WISE undertook the study titled ‘Achieving 12% Green Electricity by 2017’ supported by Shakti Sustainable Energy Foundation, New Delhi, with financial assistance from Climate Works Foundation, USA. The basic objective of the study was to determine how the national RE target of 15% RE by 2020 specified in the National Action Plan on Climate Change (NAPCC) can be achieved (See pg. nos. 15–20) for details of the study). In order to strengthen the draft further and obtain gainful insights in enhancing its contents, WISE organised a multi-stakeholder workshop in New Delhi on 30 May 2011. The workshop was chaired by B K Chaturvedi, Member (Energy), Planning Commission, Govt of India, and the Guests of Honour included Dr Pramod Deo, Chairperson, Central Electricity Regulatory Commission (CERC); Ajai Vikram Singh, Former Secretary, Ministries of Defence & MNRE, and Chairman, WISE; Deepak Gupta, Secretary, Ministry of New and Renewable Energy (MNRE), Seema Paul, CEO, Shakti Sustainable Energy Foundation; and G M Pillai, Founder Director General, WISE. The workshop was attended by around 45 extremely senior, multisectoral stakeholders representing the government, electricity regulatory commissions, RE industry (manufacturers and developers), RE associations, research institutions and consultancy firms.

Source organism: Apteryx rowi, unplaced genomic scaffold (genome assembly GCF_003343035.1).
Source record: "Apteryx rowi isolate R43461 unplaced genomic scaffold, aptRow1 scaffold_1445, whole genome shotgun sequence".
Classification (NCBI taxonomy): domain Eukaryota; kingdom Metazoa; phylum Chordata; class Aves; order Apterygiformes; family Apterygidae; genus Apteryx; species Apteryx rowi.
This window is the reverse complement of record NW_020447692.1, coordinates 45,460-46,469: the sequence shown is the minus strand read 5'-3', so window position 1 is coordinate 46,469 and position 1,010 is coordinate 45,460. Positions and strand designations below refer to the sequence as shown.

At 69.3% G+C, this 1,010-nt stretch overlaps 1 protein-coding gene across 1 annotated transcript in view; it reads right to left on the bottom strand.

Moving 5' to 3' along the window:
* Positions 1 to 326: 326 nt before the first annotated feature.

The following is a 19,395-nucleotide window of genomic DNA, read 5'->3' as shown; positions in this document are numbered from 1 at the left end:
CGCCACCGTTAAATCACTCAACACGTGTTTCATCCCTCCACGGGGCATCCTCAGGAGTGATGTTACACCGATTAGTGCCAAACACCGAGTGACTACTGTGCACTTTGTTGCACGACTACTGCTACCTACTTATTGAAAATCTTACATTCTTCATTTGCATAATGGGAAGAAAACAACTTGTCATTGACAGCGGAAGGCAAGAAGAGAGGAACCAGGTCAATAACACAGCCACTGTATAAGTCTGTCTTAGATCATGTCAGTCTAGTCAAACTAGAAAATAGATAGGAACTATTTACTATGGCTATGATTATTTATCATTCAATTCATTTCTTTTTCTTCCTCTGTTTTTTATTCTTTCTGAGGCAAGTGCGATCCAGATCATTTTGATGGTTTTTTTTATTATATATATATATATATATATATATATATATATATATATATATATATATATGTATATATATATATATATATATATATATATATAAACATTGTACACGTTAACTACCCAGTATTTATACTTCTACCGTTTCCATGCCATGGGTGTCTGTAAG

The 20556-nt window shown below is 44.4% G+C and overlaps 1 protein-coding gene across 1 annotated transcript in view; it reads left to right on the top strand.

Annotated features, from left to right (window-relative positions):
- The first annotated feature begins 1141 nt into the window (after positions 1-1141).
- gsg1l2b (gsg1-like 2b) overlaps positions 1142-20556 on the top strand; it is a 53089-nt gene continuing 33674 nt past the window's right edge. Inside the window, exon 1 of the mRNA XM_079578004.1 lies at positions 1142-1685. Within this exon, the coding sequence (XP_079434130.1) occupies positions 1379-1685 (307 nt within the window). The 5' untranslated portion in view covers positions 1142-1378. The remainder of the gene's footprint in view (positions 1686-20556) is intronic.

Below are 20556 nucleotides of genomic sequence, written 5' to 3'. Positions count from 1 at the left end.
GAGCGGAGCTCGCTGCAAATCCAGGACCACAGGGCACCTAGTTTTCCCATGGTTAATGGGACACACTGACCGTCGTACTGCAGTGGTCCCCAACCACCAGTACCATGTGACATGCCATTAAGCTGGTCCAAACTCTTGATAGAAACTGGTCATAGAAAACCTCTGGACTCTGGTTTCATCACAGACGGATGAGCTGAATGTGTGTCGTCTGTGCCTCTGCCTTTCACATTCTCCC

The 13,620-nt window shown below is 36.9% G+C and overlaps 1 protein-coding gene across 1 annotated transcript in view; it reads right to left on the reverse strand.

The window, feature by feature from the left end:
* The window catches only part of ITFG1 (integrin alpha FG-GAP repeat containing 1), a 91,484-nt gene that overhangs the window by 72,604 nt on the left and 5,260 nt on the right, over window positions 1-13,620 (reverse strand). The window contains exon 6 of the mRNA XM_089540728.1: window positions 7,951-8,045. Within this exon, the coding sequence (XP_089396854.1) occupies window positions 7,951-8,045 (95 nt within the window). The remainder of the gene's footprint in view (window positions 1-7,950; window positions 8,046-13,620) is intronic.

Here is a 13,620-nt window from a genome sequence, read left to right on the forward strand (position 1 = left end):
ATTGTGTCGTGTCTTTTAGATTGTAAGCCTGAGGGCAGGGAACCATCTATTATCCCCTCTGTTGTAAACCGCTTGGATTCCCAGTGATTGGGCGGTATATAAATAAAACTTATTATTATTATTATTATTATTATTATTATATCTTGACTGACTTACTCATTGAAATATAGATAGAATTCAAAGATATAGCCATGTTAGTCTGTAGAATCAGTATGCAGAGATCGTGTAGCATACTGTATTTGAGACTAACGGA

Addressing the audience, Mr Chaturvedi stressed the need for designing policies in such a way that they serve as an incentive to people to set up RE power projects. He said that an enabling environment should be created for the private sector for accelerating RE development. He added that in order to facilitate solar power development in the country, it is necessary to increase solar equipment manufacturing. Concluding the Chief Guest’s Address, Mr Chaturvedi lauded WISE on conducting such a study and being ambitious enough to create a pathway for achieving 15% RE by 2020. He mentioned that if RE costs could be brought down by increasing the manufacturing base, the capacity envisaged by WISE (100 GW–125 GW by 2020) could be feasible. He opined that it is important to have an ambitious target as this would result in endeavouring to achieve the goal successfully, if not, at least partially. He added that setting and trying to achieve higher goals was always better than setting lower targets that would result in achieving lower goals.

In his address, Dr Pramod Deo referred to the study on ‘RPO trajectory’ commissioned by the Forum of Regulators (FoR) which concludes that 10% national RPO can be achieved by 2015. He pointed out that the National Action Plan on Climate Change presumes that solar will become grid-competitive over time, and therefore realisation of renewable purchase obligation (RPO) targets under NAPCC is dependent on solar power development under the Jawaharlal Nehru National Solar Mission (JNNSM). Commenting on theREtargets set under the Integrated Energy Policy (IEP) and the Interim Report on Low Carbon Economy prepared by the Planning Commission, GoI, Dr. Deo expressed his dissatisfaction at the poor targets set for RE development in both the reports which did not consider the future potential and
technological developments in the RE sector.

The workshop ended with fruitful discussions cum interaction between the panelists and the participants, which resulted in bringing to the fore crucial aspects for meeting the NAPCC objective. The final report has been submitted to the Planning Commission in July 2011.